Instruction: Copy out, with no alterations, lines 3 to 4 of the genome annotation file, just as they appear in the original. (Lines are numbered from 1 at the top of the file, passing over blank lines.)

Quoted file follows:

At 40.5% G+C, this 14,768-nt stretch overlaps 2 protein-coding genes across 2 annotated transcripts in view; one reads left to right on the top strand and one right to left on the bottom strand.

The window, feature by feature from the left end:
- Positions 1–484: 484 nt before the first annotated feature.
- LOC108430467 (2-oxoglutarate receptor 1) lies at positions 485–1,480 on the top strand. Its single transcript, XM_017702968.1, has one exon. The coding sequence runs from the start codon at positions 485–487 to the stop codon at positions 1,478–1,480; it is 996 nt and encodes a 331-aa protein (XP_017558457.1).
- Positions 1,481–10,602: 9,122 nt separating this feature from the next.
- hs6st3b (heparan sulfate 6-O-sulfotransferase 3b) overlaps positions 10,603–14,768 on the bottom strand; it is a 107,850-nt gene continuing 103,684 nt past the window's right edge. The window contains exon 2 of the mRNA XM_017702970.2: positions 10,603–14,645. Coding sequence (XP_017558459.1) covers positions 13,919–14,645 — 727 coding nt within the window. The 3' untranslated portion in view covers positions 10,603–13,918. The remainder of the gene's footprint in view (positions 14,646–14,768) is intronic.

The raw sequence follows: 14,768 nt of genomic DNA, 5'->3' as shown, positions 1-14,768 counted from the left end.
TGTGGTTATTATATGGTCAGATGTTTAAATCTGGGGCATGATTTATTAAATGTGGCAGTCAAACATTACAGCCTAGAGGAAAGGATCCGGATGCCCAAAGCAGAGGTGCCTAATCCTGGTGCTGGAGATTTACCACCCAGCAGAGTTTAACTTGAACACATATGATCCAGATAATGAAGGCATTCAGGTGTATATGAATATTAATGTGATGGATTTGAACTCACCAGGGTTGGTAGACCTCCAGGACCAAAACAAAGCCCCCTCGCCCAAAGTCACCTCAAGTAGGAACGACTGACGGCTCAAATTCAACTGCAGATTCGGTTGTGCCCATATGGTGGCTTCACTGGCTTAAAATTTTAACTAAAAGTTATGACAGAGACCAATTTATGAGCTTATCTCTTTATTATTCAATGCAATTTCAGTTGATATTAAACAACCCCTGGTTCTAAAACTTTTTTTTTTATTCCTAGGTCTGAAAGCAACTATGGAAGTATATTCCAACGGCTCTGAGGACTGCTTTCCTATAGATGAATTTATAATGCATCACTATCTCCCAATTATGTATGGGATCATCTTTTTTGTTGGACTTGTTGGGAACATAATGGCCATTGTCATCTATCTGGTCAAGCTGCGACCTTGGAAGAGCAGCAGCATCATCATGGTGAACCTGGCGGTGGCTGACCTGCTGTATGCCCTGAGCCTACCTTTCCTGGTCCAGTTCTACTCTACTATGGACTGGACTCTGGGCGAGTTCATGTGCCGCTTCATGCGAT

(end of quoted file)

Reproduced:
- Positions 1–484: 484 nt before the first annotated feature.
- LOC108430467 (2-oxoglutarate receptor 1) lies at positions 485–1,480 on the top strand. Its single transcript, XM_017702968.1, has one exon. The coding sequence runs from the start codon at positions 485–487 to the stop codon at positions 1,478–1,480; it is 996 nt and encodes a 331-aa protein (XP_017558457.1).